Pain ManagementMRIInterventional RadiologyCat ScanEndoscopy
JIMS Hisar
Senior Consultant
9yrsCTC:₹42.8lakhsLucknow University
Interventional Radiology
Fortis C-Doc Hospital and Fortis Escorts Heart Insititute
Consultant Radiologist
7yrsCTC:₹40.0lakhsInterventional Radiology
Prince Aly Khan Hospital
1.5yrsCTC:₹15.0lakhsMRIInterventional Radiology
Coding Manager
8yrsCTC:₹11.5lakhsChennai University
Interventional Radiology
HCG oncology Bangalore
Consultant Radiologist
5.1yrsCTC:₹24.0lakhsChristian Medical College (CMC)

University of Mysore
Interventional Radiology

Interventional Radiology Courses In India

Here are some of the interventional radiology courses in India;
About Diploma in Interventional Radiology

Interventional Radiology is a medical sub-specialty of radiology which is used to diagnose and treat diseases through minimally invasive image-guided procedures. It is generally sub divided into Neuro IR and Body Vascular IR. An interventional radiologist specializes in imaging diagnosis and targeted minimally invasive treatments. It requires a deep understanding of imaging and pathology of various conditions, radiation physics and radiation equipment and so these professionals are further trained in interventional procedures in addition to their diagnostic skills.

The programme trains students to conduct a series of imaging techniques and develop the ability to interpret them. Diploma holders may assist radiologists in various interventional procedures such as renal biopsy, FNAC or special guided ultra-sonography procedures such as CT and MRI. Students are also taught about the careful maintenance of all radiological equipment and timely update diagnostic records. The course includes the study of both diagnostic and therapeutic radiography, along with clinical radiotherapy and clinical chemotherapy.

The first-year curriculum comprises of radiation physics, computer applications, hospital practice, patient care, knowledge of equipment of radio diagnosis, radiographic techniques, darkroom techniques, radiographic protection and much more. During the second year students learn about CT, MRI, USG, nuclear medicine, use of contrast media, revision and internal examination.

Era University is Uttar Pradesh’s best para-medical training schools, where students get the opportunity to undergo hands-on training at Era’s Lucknow Medical College & Hospital, its constituent medical college (ELMC). Our efforts of implementing technology in the classroom through innovative teaching methods and approaches has significantly improved student engagement, motivation and thereby enhanced the learning process.


  • To receive adequate training in the interpretation of imaging studies that include ultrasound, CT, MRI, X-ray and procedural skills to perform interventions procedures
  • To gain knowledge of the working of various radiological equipment
  • To acquire sound clinical knowledge and problem-solving skills


2 years

AIIMS Delhi – All India Institute of Medical Sciences New

  • New Delhi, Delhi
  • Public/Government
  • 8 Reviews
  • Admissions
  • Courses & Fees
  • Cutoff
  • Placements

DM Cardiovascular Radiology and Endovascular Interventions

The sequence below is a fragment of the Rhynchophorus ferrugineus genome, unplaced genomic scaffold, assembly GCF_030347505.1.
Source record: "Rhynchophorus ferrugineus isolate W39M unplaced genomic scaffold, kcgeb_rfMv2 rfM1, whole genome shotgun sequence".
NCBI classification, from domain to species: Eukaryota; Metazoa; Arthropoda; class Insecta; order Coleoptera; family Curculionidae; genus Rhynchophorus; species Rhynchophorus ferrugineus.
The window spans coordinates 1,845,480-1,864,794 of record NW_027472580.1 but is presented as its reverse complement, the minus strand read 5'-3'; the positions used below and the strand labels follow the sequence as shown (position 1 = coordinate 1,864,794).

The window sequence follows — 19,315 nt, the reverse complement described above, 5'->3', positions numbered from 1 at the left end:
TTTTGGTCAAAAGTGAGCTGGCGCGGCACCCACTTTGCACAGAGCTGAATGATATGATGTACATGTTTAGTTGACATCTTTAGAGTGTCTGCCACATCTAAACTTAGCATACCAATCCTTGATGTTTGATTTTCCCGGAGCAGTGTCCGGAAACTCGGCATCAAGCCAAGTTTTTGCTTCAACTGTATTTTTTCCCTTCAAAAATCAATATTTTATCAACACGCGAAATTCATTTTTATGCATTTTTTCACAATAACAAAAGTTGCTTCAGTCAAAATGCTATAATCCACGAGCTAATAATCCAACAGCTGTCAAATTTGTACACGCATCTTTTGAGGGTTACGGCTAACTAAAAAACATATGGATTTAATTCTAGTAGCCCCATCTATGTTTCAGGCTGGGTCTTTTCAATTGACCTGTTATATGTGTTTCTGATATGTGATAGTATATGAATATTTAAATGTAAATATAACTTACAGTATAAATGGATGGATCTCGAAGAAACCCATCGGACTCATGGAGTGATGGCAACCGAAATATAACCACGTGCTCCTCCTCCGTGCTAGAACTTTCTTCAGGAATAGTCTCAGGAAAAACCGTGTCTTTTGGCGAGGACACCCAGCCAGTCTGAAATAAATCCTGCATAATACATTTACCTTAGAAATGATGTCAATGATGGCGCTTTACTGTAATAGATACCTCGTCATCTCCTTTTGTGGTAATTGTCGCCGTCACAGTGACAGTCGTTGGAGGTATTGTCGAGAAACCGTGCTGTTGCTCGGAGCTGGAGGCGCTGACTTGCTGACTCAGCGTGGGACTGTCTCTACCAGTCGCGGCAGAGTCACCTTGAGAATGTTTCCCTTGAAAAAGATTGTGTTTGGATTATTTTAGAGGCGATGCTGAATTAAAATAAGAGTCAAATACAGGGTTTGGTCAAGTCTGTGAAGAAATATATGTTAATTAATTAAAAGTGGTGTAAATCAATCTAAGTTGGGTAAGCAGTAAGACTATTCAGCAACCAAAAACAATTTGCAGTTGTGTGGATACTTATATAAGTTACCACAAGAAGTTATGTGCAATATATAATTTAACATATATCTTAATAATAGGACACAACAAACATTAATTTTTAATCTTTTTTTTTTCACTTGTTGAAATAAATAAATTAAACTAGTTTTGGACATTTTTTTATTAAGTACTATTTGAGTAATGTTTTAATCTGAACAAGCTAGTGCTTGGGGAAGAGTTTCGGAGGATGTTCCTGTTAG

• Fees: ₹ 6,775 Block of All India Institute of Medical Sciences New Delhi_Campus-View.JPG+11

SRMCRI Chennai – Sri Ramachandra Medical College and Research Institute

  • Chennai, Tamil Nadu
  • Private
  • 2 Reviews
  • Courses & Fees
  • Cutoff

DM Neuroradiology

  • Fees: ₹ 7,200,000

NIMHANS Bangalore – National Institute of Mental Health and Neuro Sciences

  • Bangalore, Karnataka
  • Public/Government
  • Admissions
  • Courses & Fees
  • Placements

DM Neuroimaging and Interventional Radiology

  • Fees: ₹ 210,550 Centre Of National Institute of Mental Health and Neuro Sciences Bangalore_Campus-View.png+4

Tata Memorial Hospital, Mumbai

  • Mumbai, Maharashtra
  • Public/Government
  • Courses & Fees
  • Cutoff

DM Interventional Radiology

  • Fees: ₹ 270,500 lab of Tata Memorial Hospital Mumbai_Others_1.jpg+12

PGIMER Chandigarh – Postgraduate Institute of Medical Education and Research

  • Chandigarh, Chandigarh
  • Public/Government
  • Admissions
  • Courses & Fees
  • Placements

DM Neuroradiology View Of Postgraduate Institute of Medical Education and Research Chandigarh_Campus-View.jpg+4

SCTIMST Trivandrum – Sree Chitra Tirunal Institute for Medical Sciences and Technology

  • Thiruvananthapuram, Kerala
  • Public/Government
  • Courses & Fees

DM Cardiovascular Imaging and Vascular Interventional Radiology

  • Fees: ₹ 206,160

how to prepare for dm interventional radiology

A written order from your physician is needed for an interventional radiology procedure. If your doctor gave you an order, please bring it with you.

Interventional neuroradiology procedures

For physicians: needed by noon the day before an exam — written orders, H&Ps (within past 30 days), pre-op labs (within two weeks; CBC, BMP [basic metabolic panel] and PT/PTT).

For patients:

  • Do not eat or drink after midnight before procedure.
  • Morning of procedure, take blood pressure and/or heart medications with a sip of water unless told otherwise.
  • You will not be allowed to drive after procedure so please arrange transportation.
  • Ask your doctor about discontinuing aspirin or blood thinners seven days before procedure.
  • Tell the staff if you have NOT had lab work or are on any medication.
  • You will not be allowed to drive after your exam, so please have transportation home arranged